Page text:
“This is not a normal recession and there will be no V-shaped recovery. The crisis has destroyed leveraged companies. We’re going to see a catastrophic increase in the number of LBO’s (leveraged buyouts) going into default because they’re knee-deep in debt and no solution exists since they can’t refinance,” he said.

“Alpha hedge funds have been making their money by gambling with excessive leverage, so the knife that cuts off leverage is going to cut off their heads as well,” he said…

“The US government has thrown 29pc of GDP at this crisis compared to 8pc in the early 1930s. The Fed’s balance sheet has risen from $900bn to $2.7 trillion to bail out the system. America has to do it because the only way out is to debase the currency, but that is going to lead to some very high inflation three years down the road,” he said.

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  1. Hugh

    “The TARP was better than nothing” is a line that has been used by just about every politician and official involved in the government’s response to the meltdown: Paulson, his mini-me Kashkari, Bernanke, Geithner, Summers, Obama, Dodd, Franck, etc. I agree it is a false comaparison rather like saying: doing something really stupid, expensive, and wasteful is better than doing nothing at all. How about doing something smart instead?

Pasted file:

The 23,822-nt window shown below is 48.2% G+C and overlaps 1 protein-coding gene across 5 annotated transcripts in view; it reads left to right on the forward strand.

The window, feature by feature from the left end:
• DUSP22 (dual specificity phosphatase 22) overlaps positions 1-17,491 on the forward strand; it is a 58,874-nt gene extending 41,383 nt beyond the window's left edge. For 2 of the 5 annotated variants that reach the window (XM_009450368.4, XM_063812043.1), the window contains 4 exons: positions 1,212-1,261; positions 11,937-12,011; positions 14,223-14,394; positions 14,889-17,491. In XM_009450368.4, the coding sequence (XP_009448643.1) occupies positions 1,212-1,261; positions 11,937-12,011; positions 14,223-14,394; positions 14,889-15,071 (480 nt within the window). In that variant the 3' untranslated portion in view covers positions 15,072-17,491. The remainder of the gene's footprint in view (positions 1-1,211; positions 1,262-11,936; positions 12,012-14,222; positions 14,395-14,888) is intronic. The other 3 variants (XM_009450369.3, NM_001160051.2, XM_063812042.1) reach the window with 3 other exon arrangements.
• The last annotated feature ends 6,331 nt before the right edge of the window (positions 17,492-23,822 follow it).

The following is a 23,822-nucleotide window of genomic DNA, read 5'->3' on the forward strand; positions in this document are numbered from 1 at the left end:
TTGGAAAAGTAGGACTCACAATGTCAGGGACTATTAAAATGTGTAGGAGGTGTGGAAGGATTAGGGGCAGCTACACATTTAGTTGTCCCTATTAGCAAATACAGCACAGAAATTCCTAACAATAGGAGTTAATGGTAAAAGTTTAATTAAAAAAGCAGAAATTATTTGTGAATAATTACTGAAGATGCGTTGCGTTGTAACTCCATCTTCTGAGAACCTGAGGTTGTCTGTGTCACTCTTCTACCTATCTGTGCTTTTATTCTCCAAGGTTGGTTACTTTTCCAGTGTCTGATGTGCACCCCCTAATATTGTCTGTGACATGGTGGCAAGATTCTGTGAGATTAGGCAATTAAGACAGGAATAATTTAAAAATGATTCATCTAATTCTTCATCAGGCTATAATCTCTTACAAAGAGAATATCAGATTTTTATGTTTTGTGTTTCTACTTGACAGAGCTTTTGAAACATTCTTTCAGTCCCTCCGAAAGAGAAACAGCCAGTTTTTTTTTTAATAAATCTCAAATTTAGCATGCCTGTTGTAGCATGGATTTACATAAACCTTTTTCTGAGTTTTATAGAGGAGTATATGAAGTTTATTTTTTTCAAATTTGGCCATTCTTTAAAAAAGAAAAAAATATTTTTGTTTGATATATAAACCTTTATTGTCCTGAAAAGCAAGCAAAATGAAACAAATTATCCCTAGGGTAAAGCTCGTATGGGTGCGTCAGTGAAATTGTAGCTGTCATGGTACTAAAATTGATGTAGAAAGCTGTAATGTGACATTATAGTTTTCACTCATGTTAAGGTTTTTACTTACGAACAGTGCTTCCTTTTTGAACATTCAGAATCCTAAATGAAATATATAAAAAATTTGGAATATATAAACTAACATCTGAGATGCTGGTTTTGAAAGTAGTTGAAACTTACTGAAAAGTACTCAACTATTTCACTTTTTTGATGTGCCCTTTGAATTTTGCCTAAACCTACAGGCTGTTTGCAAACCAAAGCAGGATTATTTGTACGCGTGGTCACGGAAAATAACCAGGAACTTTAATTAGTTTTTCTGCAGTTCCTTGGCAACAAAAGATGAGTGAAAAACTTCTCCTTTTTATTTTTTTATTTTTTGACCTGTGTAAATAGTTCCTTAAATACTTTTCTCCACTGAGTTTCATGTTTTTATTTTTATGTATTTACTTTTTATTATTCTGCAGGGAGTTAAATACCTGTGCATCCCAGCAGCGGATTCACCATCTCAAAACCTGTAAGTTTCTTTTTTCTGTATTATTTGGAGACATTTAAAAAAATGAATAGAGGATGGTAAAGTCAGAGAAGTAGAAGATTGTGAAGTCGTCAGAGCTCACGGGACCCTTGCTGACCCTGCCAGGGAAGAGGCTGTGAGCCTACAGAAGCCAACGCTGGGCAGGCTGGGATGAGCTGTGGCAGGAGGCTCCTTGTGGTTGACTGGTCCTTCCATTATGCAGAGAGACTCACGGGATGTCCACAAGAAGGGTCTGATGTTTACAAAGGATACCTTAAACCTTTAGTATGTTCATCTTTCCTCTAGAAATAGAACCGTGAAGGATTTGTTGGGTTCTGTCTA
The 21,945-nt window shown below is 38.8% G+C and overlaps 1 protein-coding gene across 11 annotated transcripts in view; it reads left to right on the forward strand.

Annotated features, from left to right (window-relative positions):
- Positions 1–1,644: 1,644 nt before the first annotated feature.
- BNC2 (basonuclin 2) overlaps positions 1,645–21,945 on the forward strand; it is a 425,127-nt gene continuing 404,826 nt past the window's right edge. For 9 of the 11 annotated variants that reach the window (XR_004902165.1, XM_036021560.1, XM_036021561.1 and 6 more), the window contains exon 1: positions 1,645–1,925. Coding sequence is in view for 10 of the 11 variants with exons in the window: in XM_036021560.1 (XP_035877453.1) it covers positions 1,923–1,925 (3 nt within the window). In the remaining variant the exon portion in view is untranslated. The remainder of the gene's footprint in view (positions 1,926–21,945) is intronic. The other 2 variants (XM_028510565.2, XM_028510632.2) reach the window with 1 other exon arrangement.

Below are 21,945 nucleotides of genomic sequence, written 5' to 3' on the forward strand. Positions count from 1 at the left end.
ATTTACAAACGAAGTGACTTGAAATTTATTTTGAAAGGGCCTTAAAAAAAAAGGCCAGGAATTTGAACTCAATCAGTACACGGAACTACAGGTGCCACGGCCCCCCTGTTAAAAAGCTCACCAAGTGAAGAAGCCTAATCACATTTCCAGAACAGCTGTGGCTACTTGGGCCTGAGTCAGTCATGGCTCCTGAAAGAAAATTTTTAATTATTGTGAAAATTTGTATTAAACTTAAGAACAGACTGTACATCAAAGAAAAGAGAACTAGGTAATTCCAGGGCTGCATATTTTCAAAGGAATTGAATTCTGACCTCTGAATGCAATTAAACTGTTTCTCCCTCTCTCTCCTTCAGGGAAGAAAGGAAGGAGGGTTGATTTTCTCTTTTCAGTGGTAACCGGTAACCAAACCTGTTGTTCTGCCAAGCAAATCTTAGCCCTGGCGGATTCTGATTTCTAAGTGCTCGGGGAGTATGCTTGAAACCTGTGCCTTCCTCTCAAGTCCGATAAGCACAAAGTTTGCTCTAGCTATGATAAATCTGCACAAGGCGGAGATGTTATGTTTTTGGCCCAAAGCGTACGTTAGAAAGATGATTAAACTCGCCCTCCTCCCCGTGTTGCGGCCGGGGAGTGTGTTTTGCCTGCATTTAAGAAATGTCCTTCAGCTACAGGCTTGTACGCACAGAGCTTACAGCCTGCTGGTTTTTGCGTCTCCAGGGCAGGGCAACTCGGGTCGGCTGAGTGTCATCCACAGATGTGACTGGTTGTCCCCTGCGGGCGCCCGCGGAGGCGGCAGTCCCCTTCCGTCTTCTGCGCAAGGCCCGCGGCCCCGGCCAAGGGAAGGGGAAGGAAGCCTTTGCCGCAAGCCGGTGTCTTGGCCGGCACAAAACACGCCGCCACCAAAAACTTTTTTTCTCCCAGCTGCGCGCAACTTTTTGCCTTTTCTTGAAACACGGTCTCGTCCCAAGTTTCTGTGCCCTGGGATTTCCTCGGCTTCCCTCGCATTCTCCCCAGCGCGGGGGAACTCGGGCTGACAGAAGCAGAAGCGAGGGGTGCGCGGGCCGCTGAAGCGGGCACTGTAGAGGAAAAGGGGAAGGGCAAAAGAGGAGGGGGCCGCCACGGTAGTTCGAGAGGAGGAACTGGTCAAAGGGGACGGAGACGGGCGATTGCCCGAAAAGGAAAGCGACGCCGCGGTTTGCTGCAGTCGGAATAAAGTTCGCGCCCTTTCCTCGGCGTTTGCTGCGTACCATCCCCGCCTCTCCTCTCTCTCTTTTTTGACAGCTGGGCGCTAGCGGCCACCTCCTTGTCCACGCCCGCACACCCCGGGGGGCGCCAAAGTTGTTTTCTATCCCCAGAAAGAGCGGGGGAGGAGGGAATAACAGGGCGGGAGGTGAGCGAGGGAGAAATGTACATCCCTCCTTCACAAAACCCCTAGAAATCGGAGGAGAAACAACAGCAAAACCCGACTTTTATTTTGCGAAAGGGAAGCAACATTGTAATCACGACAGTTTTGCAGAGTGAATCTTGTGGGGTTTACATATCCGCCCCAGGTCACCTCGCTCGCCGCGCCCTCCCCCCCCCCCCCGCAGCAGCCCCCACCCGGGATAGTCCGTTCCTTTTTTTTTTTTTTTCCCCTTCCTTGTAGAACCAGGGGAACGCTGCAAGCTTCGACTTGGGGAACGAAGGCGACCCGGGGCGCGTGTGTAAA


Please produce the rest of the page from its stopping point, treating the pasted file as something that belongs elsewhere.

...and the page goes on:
TARP started out as a slush fund to buy up crap assets in Rube Goldberg reverse auction scheme but almost immediately was simplified into a straightforward slush fund, carrying around money for Paulson and now Geithner.

    It is a curious thing though that the TARP is credited with keeping the financial system from going belly up. First, because there was never enough money in it to keep this from happening. Second, what money there was dribbled out and was mostly wasted. So you really have to ask yourself how the TARP exactly saved the system.

  2. Greg Hall

    So, the system is totally broken, insolvent…and Treasury is/has been in denial. Is this news?

  3. Richard Kline

    And it’s worth noting that it’s a _Brit broadsheet_ which has those unvarineshed quotes. “Sham transaction.” “Banks are all insolvent.” A principle reason we have quasi-criminality on this side of the ocean from the powers that be is that the major media won’t cover this story as it is. Too much mutual masturbation with those in authority. Too many trails of cross ownership that might get snagged in a contretemps. Too many regulatory ‘burdens’ which have been or might be ‘eased’ but said powers that be to jeopardize with ‘negative attitudes.’ Too many oligarchs using the media for misdirection and spin rather than news and civic responsibility.

    The collapse of media responsibility is one of the great tragedies of the last generation in America. The blogospere has its points, but not enough pressure points to take up the slack scruff of our concupiscient and co-conspiratorial press.